It was quite the night for a show of this caliber in
Pittsburgh. The full moon coupled with the random Cinco de Mayo and Pirate celebrations
just added to the feel of mayhem. Surprisingly, though, parking wasn’t
impossible since all of the lots were open from PNC park to the Science Center.
Doors at 6:30 meant that make-up encrusted/fishnet adorned fans in black lined
up outside starting at five or earlier to ensure that they got as close as
possible to the stage. Manson prefers to
be near to the crowd to interact, so for this particular show the normal
horseshoe security perimeter wasn’t there and the middle area allowed for
closer fan positioning.
The “Pretty Reckless”
opened for Manson as they are doing for the North American leg of 2012’s Hey Cruel
World Tour. This alternative rock band hails from New York and is fronted by a
long blonde haired teen female, Taylor Momsen. Her angst driven lyrics and
sweet, yet intense vocals were a cohesive fit for the show, getting the crowd
warmed up for the first Manson performance in Pittsburgh since 2009’s Mayhem
Opening with Hey Cruel World brought a resounding cheer from the crowd, recognizing the song from the newly released 8th
album Born Villain and the title song of this tour. Right behind
followed some old school Manson energy (causing the pit to erupt), with
two songs from the 4th
album; Disposable Teens and The Love Song.
Although the costuming and makeup of
Manson and Twiggy were reminiscent of the 90’s tours, the stage show itself was
less than impressive considering the usual shock factor associated with Manson.
There was no back drop to speak of, cloth, screen, or otherwise and no props were
used aside from smoke machine type gun; making it much less of a stage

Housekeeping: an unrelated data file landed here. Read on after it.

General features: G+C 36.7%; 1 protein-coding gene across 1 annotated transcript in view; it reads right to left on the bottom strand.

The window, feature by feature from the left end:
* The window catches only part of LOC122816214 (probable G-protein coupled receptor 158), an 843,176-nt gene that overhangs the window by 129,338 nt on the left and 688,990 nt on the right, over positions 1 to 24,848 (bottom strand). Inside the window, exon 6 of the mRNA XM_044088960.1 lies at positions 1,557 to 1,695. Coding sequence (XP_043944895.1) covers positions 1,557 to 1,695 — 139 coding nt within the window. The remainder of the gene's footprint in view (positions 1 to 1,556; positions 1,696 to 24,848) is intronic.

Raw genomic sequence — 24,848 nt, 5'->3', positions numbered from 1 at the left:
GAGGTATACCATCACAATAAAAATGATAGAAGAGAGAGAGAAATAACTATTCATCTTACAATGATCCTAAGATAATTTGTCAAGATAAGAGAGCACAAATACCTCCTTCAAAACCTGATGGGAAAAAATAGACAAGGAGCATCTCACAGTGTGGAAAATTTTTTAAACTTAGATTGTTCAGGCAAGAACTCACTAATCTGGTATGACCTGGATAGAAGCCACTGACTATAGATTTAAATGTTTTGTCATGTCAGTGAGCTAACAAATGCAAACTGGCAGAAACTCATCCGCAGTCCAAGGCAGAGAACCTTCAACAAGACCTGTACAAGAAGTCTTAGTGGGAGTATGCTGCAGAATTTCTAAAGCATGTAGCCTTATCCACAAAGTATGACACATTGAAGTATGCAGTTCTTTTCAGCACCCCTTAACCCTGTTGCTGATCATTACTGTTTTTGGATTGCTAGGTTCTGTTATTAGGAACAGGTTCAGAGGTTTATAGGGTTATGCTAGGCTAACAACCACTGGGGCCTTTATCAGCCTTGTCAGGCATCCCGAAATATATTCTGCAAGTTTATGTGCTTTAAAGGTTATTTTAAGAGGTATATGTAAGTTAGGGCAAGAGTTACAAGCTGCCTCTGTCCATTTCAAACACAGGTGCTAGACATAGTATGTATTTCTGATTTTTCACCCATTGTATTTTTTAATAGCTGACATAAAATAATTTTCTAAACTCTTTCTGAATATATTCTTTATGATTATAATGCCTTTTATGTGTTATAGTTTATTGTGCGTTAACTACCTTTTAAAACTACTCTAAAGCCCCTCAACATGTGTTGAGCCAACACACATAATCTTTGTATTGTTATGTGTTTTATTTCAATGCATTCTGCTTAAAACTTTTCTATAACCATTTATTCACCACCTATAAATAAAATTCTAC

performance than the normal Manson fan is accustomed to.
Manson holds the smoking gun, who knew? Image courtesy of Coda Photography
The show continued with mostly a mix of the new with No
Reflection, the first single release off of Born Villain and songs from the 2nd
and 3rd albums (Antichrist Superstar and Mechanical Animals) with
Mobscene from the 5th release (The Golden Age of Grotesque) thrown
in for good measure. Fan favorite covers were played, including Personal Jesus
(Depeche Mode) and Sweet Dreams (Eurythmics) which made the fans dance and pump
The performance reached its crescendo with Antichrist Superstar and
The Beautiful People, although the mass was clearly not ready for this night to
be over. It seemed as if finishing off the night with those iconic Manson tunes
from the heyday left them wanting even more. The crowd did not dissipate, even
after the lights came on.
During this time, I actually made my way to the core of the crowd, slithering
through the sardine packed patrons to get a better up close look of what was
going on. People were shoulder to shoulder and at one point, I could get no
further. I stayed and enjoyed Rock is Dead and Personal Jesus before fighting
my way back out to get air.
Security was very tight around the stage, this being
the first tour that Manson actually allowed photos, but only for the first
three songs. The overall experience was a pleasant and memorable one and the
sound was great, but the ‘what’s Manson going to do next’ factor was clearly
missing. Perhaps this is a sign that the music is evolving into less of a
performance piece and into the musical realm of an older, more mature artist.